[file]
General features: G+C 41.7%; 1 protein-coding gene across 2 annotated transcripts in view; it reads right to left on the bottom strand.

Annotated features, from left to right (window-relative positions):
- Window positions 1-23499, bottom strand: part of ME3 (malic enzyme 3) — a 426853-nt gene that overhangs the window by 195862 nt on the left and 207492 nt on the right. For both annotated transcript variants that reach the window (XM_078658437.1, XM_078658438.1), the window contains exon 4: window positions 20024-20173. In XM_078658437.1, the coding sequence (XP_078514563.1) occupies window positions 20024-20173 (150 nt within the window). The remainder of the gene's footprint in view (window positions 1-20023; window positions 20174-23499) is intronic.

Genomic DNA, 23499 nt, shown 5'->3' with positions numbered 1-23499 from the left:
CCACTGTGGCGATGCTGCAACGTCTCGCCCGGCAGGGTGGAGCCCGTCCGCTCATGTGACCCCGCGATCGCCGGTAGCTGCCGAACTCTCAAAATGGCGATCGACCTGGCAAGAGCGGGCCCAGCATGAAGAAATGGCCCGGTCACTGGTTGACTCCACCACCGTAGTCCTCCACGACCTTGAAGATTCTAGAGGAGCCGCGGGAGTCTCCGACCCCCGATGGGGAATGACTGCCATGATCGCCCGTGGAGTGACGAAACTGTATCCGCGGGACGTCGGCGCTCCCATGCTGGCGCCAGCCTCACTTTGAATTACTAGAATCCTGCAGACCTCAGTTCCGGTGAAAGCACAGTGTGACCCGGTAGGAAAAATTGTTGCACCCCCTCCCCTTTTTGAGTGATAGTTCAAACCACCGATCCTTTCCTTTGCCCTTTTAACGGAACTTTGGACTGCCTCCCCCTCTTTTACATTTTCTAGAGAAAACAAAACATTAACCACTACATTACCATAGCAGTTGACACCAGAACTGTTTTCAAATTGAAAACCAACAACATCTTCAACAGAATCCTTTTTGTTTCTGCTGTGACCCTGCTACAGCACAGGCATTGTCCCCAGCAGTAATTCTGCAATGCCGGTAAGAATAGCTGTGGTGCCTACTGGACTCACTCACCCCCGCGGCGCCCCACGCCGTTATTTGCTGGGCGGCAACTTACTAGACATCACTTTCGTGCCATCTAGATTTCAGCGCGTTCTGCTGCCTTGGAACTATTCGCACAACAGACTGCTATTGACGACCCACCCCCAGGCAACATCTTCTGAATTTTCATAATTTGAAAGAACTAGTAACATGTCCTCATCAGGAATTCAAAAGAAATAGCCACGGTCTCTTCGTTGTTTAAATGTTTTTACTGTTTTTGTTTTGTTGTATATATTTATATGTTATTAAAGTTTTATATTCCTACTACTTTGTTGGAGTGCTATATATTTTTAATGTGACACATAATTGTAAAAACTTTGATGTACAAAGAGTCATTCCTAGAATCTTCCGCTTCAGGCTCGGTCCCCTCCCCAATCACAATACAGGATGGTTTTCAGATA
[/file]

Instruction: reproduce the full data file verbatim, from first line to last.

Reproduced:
General features: G+C 41.7%; 1 protein-coding gene across 2 annotated transcripts in view; it reads right to left on the bottom strand.

Annotated features, from left to right (window-relative positions):
- Window positions 1-23499, bottom strand: part of ME3 (malic enzyme 3) — a 426853-nt gene that overhangs the window by 195862 nt on the left and 207492 nt on the right. For both annotated transcript variants that reach the window (XM_078658437.1, XM_078658438.1), the window contains exon 4: window positions 20024-20173. In XM_078658437.1, the coding sequence (XP_078514563.1) occupies window positions 20024-20173 (150 nt within the window). The remainder of the gene's footprint in view (window positions 1-20023; window positions 20174-23499) is intronic.

Genomic DNA, 23499 nt, shown 5'->3' with positions numbered 1-23499 from the left:
CCACTGTGGCGATGCTGCAACGTCTCGCCCGGCAGGGTGGAGCCCGTCCGCTCATGTGACCCCGCGATCGCCGGTAGCTGCCGAACTCTCAAAATGGCGATCGACCTGGCAAGAGCGGGCCCAGCATGAAGAAATGGCCCGGTCACTGGTTGACTCCACCACCGTAGTCCTCCACGACCTTGAAGATTCTAGAGGAGCCGCGGGAGTCTCCGACCCCCGATGGGGAATGACTGCCATGATCGCCCGTGGAGTGACGAAACTGTATCCGCGGGACGTCGGCGCTCCCATGCTGGCGCCAGCCTCACTTTGAATTACTAGAATCCTGCAGACCTCAGTTCCGGTGAAAGCACAGTGTGACCCGGTAGGAAAAATTGTTGCACCCCCTCCCCTTTTTGAGTGATAGTTCAAACCACCGATCCTTTCCTTTGCCCTTTTAACGGAACTTTGGACTGCCTCCCCCTCTTTTACATTTTCTAGAGAAAACAAAACATTAACCACTACATTACCATAGCAGTTGACACCAGAACTGTTTTCAAATTGAAAACCAACAACATCTTCAACAGAATCCTTTTTGTTTCTGCTGTGACCCTGCTACAGCACAGGCATTGTCCCCAGCAGTAATTCTGCAATGCCGGTAAGAATAGCTGTGGTGCCTACTGGACTCACTCACCCCCGCGGCGCCCCACGCCGTTATTTGCTGGGCGGCAACTTACTAGACATCACTTTCGTGCCATCTAGATTTCAGCGCGTTCTGCTGCCTTGGAACTATTCGCACAACAGACTGCTATTGACGACCCACCCCCAGGCAACATCTTCTGAATTTTCATAATTTGAAAGAACTAGTAACATGTCCTCATCAGGAATTCAAAAGAAATAGCCACGGTCTCTTCGTTGTTTAAATGTTTTTACTGTTTTTGTTTTGTTGTATATATTTATATGTTATTAAAGTTTTATATTCCTACTACTTTGTTGGAGTGCTATATATTTTTAATGTGACACATAATTGTAAAAACTTTGATGTACAAAGAGTCATTCCTAGAATCTTCCGCTTCAGGCTCGGTCCCCTCCCCAATCACAATACAGGATGGTTTTCAGATA